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Renovation is currently underway in
geography departments. For a story on
Proposal would merge districts
by Art Eisenstadt
Associate News Editor
. Chapel Hill, Carrboro and Orange
County planning officials have given mixed
reactions to an informal proposal by Chapel
Hill Mayor-elect Jimmy Wallace to merge
the planning districts of the two towns and a
portion of the county district.
Planning specialists in Chapel Hill and
Orange County favored the idea, while
Carrboro officials were either noncommital
or opposed to it.
During an interview with the Daily Tar
Heel last week, Wallace recommended
having only one planning board to serve an
approximately eight-mile square area in
southeastern Orange County instead of the
three boards which now exist.
Chapel Hill Planning Director Mike
Jennings said, "As a purely technical issue,
and staying out of politics, whenever you
have two or more different development
standards, land use regulations and density
Law students petition
for more involvement
by Dwight Ferguson
A petition is now being circulated among
UNC law students demanding more student
involvement in planning class schedules for
the law school.
The petition is sponsored by a group of
students who organized recently to obtain
better student-faculty relations and more
student input into law school decision
making. Mark Wilson, an organizer of the petition,
said that although students were on the
Curriculum Committee, which was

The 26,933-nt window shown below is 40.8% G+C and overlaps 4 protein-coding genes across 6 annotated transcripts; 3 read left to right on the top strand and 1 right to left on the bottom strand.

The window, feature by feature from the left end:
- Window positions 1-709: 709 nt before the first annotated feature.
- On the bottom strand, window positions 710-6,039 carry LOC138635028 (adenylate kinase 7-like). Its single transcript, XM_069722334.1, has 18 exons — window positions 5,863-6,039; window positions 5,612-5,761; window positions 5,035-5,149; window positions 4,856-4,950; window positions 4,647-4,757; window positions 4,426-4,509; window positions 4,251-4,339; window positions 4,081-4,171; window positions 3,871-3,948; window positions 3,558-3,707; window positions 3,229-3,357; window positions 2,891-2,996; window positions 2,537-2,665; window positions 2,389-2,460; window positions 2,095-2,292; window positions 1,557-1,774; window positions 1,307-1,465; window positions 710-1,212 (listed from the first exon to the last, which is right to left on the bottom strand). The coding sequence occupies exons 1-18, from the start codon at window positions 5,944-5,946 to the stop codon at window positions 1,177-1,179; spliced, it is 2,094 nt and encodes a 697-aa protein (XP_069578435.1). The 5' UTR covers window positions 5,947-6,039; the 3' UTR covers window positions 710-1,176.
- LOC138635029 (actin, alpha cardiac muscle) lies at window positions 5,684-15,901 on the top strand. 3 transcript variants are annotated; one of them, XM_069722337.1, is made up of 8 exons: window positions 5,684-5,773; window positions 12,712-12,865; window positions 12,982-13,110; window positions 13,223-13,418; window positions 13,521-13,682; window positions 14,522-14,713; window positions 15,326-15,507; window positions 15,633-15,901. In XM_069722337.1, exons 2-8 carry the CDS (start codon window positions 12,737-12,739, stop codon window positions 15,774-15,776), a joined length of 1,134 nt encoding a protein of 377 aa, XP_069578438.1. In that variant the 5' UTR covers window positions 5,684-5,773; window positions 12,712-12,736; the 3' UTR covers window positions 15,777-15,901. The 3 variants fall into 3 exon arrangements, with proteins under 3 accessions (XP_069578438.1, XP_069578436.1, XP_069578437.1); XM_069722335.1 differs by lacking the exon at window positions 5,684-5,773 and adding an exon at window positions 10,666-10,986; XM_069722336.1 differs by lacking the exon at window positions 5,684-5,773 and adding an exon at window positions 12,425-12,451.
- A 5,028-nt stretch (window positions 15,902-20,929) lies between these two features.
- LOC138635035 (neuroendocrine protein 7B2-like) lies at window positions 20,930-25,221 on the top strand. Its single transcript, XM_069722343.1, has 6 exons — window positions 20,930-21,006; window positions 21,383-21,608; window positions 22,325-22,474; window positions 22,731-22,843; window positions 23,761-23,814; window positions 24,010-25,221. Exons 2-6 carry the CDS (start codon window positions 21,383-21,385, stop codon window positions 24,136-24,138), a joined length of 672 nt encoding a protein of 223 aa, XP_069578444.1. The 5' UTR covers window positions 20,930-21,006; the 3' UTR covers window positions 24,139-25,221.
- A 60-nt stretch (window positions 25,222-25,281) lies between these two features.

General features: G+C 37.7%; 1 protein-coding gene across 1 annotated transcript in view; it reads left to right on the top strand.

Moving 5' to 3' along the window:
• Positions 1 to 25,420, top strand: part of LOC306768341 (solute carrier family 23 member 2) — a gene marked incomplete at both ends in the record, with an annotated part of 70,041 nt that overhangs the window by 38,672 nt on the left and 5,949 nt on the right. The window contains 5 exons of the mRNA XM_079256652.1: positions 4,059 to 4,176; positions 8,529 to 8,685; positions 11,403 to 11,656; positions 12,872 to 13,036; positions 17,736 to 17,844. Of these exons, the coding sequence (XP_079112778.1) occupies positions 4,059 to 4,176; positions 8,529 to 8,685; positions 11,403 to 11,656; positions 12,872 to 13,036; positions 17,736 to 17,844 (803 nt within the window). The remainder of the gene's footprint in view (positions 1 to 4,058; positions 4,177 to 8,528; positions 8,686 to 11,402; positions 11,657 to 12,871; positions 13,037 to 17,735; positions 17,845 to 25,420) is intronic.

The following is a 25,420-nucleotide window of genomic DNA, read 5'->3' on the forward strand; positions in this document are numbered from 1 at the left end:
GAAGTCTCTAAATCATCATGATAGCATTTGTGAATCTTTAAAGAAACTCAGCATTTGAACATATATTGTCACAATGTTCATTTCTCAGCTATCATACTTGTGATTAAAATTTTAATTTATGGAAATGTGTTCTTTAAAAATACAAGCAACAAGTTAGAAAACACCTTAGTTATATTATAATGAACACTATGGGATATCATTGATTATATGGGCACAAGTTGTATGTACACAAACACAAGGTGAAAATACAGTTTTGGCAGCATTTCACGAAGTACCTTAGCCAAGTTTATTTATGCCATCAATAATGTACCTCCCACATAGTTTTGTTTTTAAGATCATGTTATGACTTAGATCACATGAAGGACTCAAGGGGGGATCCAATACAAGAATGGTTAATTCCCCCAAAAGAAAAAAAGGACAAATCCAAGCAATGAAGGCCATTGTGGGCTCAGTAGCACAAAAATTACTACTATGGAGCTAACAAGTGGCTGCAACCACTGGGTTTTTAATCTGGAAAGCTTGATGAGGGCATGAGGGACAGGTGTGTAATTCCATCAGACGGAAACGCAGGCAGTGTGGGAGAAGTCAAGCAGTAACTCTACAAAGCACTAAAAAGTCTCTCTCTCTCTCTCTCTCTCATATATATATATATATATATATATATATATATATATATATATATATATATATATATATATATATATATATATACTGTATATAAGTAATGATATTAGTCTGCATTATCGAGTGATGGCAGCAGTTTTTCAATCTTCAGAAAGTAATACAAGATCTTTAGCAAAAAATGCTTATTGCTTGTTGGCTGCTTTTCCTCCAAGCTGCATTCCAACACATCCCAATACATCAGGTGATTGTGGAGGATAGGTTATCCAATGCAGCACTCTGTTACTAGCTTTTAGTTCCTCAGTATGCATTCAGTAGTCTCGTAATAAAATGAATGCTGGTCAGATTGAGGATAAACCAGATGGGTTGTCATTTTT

responsible for preparing the class schedule,
no students were on the subcommittee that
actually planned the schedule.
Dan Dobbs, chairperson of the
Curriculum Committee said the schedule
was not actually planned by the
subcommittee. "Usually scheduling is very
complex in the law school," he said, adding
that a tentative schedule was given to all
Curriculum Committee members, including
Committee members then obtained
reactions from students and faculty
members and suggested possible schedule
changes. "We kept on doing it (working with
the schedule) until we got what people
needed," Dobbs said.
He said, "No person among the students
or faculty has come to me about this,"
referring to the petition and the problems
The petition was drawn up after some
students anticipated class conflicts with the
spring schedule, and because first year
students were not specifically informed of
the spring schedule when they arrived in the
fall, although the schedule was prepared last
The petition demands that "students be
more significantly represented in a voting
capacity on all committees and
subcommittees deciding scheduling, and
that students be informed by the
Administration as far in advance as possible
of scheduling decisions."
Law school Dean Robert Byrd said he has
not seen the petition and he would not
Staff photo by Steve Causey
Saunders Hal!, home of the religion and
the renovation, please see page 2.
levels, it will be a bit confusing.
"By having more standardized ordinances
and development approaches, it will make
Jennings said the town has the power to
extend its planning district borders as far as
three miles past the corporate limits, subject
to approval by the Orange County Board of
Chapel Hill Alderman-elect .. Jonathon
Howes, the outgoing town Planning Board
Chairperson, said, "I think (the merger) is
desirable. Given Jimmy's predictions in this
area, and the new Carrboro board, 1 think
we'll see some movement in this area."
However! Suellen Veaulieu, Carrboro
planning and zoning administrator, said she
does not support a merger at this time.
"Chapel Hill is not Carrboro nor is it
Orange County," Veaulieu said. "Each has
its own character and its own interests. It